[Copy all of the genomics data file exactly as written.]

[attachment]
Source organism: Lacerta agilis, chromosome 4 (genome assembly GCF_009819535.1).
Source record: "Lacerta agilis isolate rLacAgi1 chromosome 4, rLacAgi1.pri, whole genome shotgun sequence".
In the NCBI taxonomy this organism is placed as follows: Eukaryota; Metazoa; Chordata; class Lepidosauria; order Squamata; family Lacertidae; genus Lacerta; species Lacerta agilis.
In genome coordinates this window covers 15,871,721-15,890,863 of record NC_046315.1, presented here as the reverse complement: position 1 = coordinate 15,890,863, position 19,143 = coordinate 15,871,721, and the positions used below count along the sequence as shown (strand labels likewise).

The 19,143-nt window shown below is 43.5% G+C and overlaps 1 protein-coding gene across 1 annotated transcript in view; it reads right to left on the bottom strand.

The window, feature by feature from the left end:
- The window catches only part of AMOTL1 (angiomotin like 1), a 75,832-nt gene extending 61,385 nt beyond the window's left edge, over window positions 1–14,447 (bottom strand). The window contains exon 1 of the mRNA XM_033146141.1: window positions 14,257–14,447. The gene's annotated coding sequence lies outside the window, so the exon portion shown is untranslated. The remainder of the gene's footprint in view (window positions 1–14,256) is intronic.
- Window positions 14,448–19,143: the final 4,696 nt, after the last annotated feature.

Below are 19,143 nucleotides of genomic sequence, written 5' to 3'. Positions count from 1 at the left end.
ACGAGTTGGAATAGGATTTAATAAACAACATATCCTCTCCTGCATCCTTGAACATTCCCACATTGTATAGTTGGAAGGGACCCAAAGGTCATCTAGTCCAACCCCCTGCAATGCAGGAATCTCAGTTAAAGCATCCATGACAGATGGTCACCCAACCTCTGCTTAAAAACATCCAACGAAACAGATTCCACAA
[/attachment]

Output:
Source organism: Lacerta agilis, chromosome 4 (genome assembly GCF_009819535.1).
Source record: "Lacerta agilis isolate rLacAgi1 chromosome 4, rLacAgi1.pri, whole genome shotgun sequence".
In the NCBI taxonomy this organism is placed as follows: Eukaryota; Metazoa; Chordata; class Lepidosauria; order Squamata; family Lacertidae; genus Lacerta; species Lacerta agilis.
In genome coordinates this window covers 15,871,721-15,890,863 of record NC_046315.1, presented here as the reverse complement: position 1 = coordinate 15,890,863, position 19,143 = coordinate 15,871,721, and the positions used below count along the sequence as shown (strand labels likewise).

The 19,143-nt window shown below is 43.5% G+C and overlaps 1 protein-coding gene across 1 annotated transcript in view; it reads right to left on the bottom strand.

The window, feature by feature from the left end:
- The window catches only part of AMOTL1 (angiomotin like 1), a 75,832-nt gene extending 61,385 nt beyond the window's left edge, over window positions 1–14,447 (bottom strand). The window contains exon 1 of the mRNA XM_033146141.1: window positions 14,257–14,447. The gene's annotated coding sequence lies outside the window, so the exon portion shown is untranslated. The remainder of the gene's footprint in view (window positions 1–14,256) is intronic.
- Window positions 14,448–19,143: the final 4,696 nt, after the last annotated feature.

Below are 19,143 nucleotides of genomic sequence, written 5' to 3'. Positions count from 1 at the left end.
ACGAGTTGGAATAGGATTTAATAAACAACATATCCTCTCCTGCATCCTTGAACATTCCCACATTGTATAGTTGGAAGGGACCCAAAGGTCATCTAGTCCAACCCCCTGCAATGCAGGAATCTCAGTTAAAGCATCCATGACAGATGGTCACCCAACCTCTGCTTAAAAACATCCAACGAAACAGATTCCACAA